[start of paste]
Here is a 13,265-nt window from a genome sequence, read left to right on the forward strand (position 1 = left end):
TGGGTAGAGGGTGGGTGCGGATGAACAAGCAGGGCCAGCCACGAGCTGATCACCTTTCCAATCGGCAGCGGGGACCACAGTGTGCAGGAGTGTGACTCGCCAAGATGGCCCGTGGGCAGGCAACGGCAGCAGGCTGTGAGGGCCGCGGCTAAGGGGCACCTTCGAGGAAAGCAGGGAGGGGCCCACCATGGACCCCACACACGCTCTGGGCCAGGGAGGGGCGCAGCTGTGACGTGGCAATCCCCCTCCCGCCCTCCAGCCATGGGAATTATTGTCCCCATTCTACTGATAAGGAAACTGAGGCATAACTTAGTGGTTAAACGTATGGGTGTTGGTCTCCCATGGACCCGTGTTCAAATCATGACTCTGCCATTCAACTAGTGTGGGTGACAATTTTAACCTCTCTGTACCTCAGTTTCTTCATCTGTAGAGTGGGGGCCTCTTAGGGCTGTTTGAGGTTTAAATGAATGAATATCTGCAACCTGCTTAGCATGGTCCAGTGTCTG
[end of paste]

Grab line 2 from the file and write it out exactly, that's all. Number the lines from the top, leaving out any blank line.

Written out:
TGGGTAGAGGGTGGGTGCGGATGAACAAGCAGGGCCAGCCACGAGCTGATCACCTTTCCAATCGGCAGCGGGGACCACAGTGTGCAGGAGTGTGACTCGCCAAGATGGCCCGTGGGCAGGCAACGGCAGCAGGCTGTGAGGGCCGCGGCTAAGGGGCACCTTCGAGGAAAGCAGGGAGGGGCCCACCATGGACCCCACACACGCTCTGGGCCAGGGAGGGGCGCAGCTGTGACGTGGCAATCCCCCTCCCGCCCTCCAGCCATGGGAATTATTGTCCCCATTCTACTGATAAGGAAACTGAGGCATAACTTAGTGGTTAAACGTATGGGTGTTGGTCTCCCATGGACCCGTGTTCAAATCATGACTCTGCCATTCAACTAGTGTGGGTGACAATTTTAACCTCTCTGTACCTCAGTTTCTTCATCTGTAGAGTGGGGGCCTCTTAGGGCTGTTTGAGGTTTAAATGAATGAATATCTGCAACCTGCTTAGCATGGTCCAGTGTCTG